Aoyama, T., Kotaki, H., Sasaki, T. et al. Eur J Clin Pharmacol (1993) 44: 79. doi:10.1007/BF00315285
We have studied the pharmacokinetics of methylphenidate enantiomers after the oral administration of different doses of racemic methylphenidate to one patient with narcolepsy and to four healthy volunteers.
The plasma concentrations of (+)-methylphenidate were much higher than those of (−)-methylphenidate after each dose in all subjects. In the patient the oral clearance (CL/f) of (+)-methylphenidate fell 3-fold and the area under the concentration-time curve (AUC) rose 7-fold when the dose was increased from 20 to 40 mg (from 0.27 to 0.53 mg·kg−1), in spite of the relatively constant terminal half-life of 2.6–2.7 h.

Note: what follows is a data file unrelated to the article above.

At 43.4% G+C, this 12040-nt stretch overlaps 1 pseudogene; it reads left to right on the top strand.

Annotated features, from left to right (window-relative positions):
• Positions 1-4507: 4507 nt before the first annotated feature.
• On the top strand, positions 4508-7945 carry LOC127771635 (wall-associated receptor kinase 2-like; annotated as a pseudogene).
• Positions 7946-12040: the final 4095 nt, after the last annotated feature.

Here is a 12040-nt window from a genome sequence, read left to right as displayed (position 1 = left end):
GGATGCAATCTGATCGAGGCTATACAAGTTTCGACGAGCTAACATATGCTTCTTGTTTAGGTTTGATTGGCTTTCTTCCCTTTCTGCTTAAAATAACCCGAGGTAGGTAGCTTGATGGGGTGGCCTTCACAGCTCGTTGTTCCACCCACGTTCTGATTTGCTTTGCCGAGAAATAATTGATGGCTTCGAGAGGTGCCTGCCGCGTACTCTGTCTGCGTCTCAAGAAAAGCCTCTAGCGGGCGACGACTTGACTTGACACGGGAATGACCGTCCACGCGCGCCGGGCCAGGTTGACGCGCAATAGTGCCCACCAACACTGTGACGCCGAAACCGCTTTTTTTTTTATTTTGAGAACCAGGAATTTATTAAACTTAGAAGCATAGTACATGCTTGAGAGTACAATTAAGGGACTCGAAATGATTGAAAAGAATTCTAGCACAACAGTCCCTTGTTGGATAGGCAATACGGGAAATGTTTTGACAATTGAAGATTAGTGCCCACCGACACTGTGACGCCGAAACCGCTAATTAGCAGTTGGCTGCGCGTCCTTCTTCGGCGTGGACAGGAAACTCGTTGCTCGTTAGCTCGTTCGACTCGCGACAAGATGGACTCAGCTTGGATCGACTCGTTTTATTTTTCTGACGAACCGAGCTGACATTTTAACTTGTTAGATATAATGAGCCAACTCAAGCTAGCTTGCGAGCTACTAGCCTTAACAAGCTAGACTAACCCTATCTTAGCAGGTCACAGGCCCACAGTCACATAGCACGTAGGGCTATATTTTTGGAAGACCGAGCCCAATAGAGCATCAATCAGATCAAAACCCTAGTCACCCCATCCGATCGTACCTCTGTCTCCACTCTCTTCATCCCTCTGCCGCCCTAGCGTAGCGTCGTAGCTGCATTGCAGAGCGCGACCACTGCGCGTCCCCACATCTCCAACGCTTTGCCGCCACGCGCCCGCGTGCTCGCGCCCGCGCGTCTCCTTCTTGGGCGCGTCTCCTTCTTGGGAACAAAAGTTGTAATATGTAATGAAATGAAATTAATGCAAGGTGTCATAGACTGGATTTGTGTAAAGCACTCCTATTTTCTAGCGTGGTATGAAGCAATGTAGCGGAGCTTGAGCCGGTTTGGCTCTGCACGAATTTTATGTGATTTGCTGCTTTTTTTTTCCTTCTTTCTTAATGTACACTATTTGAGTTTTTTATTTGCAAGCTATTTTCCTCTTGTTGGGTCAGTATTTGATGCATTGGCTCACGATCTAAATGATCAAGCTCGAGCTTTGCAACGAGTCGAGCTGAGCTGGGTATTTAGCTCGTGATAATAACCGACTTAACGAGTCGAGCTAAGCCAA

Similar dose-dependency was also observed in the healthy volunteers in the dose range of 10–60 mg (0.12–0.77 mg·kg−1). The mean value of CL/f for the 40 mg dose was significantly lower than that for the 20 mg dose. The mean AUC of the (+)-isomer corrected to a dose of 10 mg increased significantly between the 20 mg and 40 mg doses.
In the urine (+)- and (−)-ritalinic acid were excreted for 48 h after each dose as 32–37% and 34–40% of the dose respectively. The mean total recoveries (sum of enantiomers of methylphenidate and its metabolite, ritalinic acid) in the urine were relatively constant (63–78% of the doses), suggesting that the changes in AUC with dose may not be due to a change in the intestinal absorption of racemic methylphenidate.
We conclude that the nonlinear kinetics of (+)-methylphenidate may be due to saturation of its presystemic elimination.